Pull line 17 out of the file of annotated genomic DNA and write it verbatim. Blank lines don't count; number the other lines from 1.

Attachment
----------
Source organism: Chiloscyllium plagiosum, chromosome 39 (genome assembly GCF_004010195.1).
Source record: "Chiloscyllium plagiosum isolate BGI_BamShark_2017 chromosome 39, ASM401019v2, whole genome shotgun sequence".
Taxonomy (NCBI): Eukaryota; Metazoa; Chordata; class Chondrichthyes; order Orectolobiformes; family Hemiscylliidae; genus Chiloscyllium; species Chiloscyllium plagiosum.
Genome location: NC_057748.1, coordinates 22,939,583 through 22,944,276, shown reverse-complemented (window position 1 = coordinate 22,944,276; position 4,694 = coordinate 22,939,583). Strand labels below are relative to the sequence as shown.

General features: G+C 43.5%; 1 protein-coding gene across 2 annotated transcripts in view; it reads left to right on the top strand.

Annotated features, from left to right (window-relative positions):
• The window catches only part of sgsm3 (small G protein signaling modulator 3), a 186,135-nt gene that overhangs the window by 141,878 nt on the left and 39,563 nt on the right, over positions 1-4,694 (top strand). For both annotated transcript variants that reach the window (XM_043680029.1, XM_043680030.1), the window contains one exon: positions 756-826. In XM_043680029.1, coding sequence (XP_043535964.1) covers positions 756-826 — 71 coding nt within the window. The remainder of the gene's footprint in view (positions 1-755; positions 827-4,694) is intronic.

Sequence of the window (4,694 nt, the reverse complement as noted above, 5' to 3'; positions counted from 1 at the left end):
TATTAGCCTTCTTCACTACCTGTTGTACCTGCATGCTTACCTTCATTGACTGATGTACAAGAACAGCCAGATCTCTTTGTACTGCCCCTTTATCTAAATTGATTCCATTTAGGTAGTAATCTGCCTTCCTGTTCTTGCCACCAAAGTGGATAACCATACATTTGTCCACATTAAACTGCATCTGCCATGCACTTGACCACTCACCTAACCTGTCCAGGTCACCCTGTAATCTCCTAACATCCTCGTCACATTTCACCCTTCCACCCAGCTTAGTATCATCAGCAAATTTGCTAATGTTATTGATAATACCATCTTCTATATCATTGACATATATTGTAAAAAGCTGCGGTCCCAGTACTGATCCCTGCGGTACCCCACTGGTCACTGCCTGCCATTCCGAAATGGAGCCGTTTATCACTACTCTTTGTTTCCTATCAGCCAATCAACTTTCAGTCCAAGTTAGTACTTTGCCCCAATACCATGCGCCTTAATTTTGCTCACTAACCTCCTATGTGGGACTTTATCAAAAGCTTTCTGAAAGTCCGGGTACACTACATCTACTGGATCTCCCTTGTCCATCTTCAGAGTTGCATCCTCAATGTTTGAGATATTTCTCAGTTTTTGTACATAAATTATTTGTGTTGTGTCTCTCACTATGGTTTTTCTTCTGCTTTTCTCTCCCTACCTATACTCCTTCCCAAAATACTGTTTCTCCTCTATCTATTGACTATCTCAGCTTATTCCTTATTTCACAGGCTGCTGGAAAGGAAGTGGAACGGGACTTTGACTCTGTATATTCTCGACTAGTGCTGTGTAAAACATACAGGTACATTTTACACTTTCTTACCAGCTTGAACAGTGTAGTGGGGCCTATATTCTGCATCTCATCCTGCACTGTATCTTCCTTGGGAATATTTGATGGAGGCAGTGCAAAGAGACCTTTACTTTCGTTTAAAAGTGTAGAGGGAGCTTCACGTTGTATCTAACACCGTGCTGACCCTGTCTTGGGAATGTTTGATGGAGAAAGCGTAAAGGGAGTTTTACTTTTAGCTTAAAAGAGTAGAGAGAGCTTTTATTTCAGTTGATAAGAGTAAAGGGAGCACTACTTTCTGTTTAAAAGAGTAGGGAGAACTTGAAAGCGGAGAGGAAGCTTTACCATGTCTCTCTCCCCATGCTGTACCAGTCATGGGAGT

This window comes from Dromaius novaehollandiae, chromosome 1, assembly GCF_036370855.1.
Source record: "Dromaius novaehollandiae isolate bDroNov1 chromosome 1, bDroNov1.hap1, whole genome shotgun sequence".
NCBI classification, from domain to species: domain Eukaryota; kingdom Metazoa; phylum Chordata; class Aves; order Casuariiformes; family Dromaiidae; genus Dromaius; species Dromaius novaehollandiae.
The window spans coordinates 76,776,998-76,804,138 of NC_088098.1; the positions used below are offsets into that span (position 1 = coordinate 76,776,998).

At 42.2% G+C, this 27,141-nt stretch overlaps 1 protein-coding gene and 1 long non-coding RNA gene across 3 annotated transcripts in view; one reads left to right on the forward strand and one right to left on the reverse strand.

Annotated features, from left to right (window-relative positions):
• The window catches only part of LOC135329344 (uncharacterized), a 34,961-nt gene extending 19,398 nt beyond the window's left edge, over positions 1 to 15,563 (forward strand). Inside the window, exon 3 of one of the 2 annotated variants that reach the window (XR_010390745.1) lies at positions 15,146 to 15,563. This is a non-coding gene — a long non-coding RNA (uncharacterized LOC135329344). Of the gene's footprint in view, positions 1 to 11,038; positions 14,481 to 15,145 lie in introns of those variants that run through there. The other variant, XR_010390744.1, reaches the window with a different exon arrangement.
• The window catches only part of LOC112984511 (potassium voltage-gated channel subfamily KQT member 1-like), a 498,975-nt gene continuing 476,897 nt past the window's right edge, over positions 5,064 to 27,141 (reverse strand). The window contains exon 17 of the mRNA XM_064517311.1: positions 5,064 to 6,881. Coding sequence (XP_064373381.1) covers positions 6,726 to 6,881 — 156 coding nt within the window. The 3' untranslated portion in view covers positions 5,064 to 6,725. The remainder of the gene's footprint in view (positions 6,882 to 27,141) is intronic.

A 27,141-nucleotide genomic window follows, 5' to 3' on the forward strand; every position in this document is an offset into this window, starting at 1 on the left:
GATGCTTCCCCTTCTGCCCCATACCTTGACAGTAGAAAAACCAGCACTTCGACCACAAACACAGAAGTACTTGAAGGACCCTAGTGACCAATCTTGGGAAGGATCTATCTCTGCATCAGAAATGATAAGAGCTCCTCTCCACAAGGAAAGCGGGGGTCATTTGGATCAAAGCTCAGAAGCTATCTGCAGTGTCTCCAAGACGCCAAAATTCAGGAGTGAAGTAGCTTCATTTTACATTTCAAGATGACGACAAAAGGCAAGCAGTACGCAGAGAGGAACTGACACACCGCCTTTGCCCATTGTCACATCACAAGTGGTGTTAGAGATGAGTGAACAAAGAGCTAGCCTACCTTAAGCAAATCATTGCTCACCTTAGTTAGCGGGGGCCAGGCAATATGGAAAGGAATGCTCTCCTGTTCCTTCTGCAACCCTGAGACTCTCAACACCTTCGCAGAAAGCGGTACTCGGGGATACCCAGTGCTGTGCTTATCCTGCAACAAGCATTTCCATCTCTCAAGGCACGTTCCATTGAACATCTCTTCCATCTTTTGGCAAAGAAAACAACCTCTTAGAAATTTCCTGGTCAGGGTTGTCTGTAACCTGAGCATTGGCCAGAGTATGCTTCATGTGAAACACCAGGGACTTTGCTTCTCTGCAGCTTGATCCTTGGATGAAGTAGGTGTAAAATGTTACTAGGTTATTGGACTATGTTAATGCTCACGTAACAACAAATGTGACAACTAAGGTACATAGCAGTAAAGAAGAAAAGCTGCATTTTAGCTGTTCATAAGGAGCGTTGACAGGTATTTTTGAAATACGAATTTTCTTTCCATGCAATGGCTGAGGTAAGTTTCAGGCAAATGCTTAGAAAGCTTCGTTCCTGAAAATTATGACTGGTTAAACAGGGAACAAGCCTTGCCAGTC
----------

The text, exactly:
• The window catches only part of LOC112984511 (potassium voltage-gated channel subfamily KQT member 1-like), a 498,975-nt gene continuing 476,897 nt past the window's right edge, over positions 5,064 to 27,141 (reverse strand). The window contains exon 17 of the mRNA XM_064517311.1: positions 5,064 to 6,881. Coding sequence (XP_064373381.1) covers positions 6,726 to 6,881 — 156 coding nt within the window. The 3' untranslated portion in view covers positions 5,064 to 6,725. The remainder of the gene's footprint in view (positions 6,882 to 27,141) is intronic.